The greatest need in decades

| 22 Feb 2012 | 02:58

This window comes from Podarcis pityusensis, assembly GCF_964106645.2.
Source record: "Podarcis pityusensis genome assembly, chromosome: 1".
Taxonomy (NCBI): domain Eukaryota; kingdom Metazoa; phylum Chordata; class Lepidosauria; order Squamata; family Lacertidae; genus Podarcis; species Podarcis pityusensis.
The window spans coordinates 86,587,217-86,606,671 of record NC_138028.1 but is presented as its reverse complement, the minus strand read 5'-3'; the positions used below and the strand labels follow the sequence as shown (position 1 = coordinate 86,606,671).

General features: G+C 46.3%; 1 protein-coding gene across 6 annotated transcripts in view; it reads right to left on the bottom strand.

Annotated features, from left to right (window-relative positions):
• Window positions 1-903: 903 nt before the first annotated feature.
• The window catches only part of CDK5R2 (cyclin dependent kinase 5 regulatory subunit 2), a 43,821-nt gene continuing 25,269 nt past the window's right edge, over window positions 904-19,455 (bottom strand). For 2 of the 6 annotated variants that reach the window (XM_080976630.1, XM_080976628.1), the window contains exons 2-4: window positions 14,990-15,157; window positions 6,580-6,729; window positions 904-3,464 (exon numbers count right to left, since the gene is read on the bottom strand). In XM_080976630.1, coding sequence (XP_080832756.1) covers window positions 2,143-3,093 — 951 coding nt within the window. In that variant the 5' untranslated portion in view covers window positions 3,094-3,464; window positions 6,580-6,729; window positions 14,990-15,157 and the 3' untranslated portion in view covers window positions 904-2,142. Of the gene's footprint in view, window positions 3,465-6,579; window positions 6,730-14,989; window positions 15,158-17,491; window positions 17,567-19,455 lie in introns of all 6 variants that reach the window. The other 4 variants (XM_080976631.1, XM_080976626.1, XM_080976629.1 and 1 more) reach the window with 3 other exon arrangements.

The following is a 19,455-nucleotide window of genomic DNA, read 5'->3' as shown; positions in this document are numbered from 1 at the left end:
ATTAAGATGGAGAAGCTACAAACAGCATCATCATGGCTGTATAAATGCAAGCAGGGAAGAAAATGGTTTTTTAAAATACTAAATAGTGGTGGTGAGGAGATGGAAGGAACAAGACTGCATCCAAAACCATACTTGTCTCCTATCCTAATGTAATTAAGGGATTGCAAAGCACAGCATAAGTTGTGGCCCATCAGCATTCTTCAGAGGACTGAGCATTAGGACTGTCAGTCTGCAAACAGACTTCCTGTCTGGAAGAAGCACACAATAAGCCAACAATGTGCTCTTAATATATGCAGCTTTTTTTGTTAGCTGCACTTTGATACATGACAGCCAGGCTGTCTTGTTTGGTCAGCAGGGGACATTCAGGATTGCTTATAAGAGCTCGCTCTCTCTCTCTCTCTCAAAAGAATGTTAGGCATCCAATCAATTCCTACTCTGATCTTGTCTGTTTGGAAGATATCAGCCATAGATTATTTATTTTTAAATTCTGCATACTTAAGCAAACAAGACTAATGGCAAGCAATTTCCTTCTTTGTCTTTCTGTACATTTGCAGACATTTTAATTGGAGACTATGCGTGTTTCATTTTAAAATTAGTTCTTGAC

M-W students rally to collect the most food items in the history of Thanksgiving food collection efforts, By Nancy Kriz MONROE - Thousands of pounds of food and sundry items were packed in boxes normally used for reams of paper at North Main Elementary School on Monday afternoon, ready to be distributed later in the day to hungry families within the Monroe-Woodbury School District. At least 150 boxes were stuffed with canned goods, pasta and other boxed foods, the most organizers can ever recall putting together in the 28 years the district has been collecting food at Thanksgiving time. Later that afternoon, 120 needy families stopped by to pick up at least one box of food so they would have something to eat on Thanksgiving Day, even if it wasn’t a traditional Thanksgiving meal. North Main was selected to be the site for the annual distribution, but students from Smith Clove and Pine Tree elementary schools as well as the middle school and high school also donated. Sapphire and Central Valley elementary schools also undertook separate food drives for their own school families. ‘Extra generous this year’ Still, it took five truckloads to bring the huge volume of food items from those four schools to North Main. “The community has been extra generous this year,” said Kathy McDonnell, who works in the North Main nurse’s office and who was coordinating the preparation of boxes with North Main nurse/health educator Kathy Doherty. “This is the biggest (amount of food) I’ve ever seen.” Sharon DiGeronimo, a nurse/health educator at Monroe-Woodbury Middle School, agreed it was the largest amount ever donated by school families, and noted the need is the greatest she’s ever seen in her 28 years working for the district. “Yes, this is directly related to the economy,” said DiGeronimo. “It has a lot to do with it. People who used to help us now need help.” Each year, the district sends home flyers with students telling families to contact their school nurse if they are seeking food assistance during the Thanksgiving season. Each school organizes the solicitation of food items the way it chooses, and its nurses take the lead role in coordinating the collection efforts. ‘If everyone gives something ...’ “Historically, people call the health office to get help,” said DiGeronimo. “We tell people how to let us know if they are in need.” This past Monday, North Main’s Doherty and McDonnell were busy handling last minute donations, include fresh fruits and vegetables that arrived that morning. By sunset, the hallways - which had an overflow of boxes lining them - were bare. “This shows that if everybody gives something, something very successful comes out of it,” said Doherty. Fifth grader Bryan Santana agreed. “People need help,” he said. “Some people don’t have anything and are starving. This gives them something for Thanksgiving.”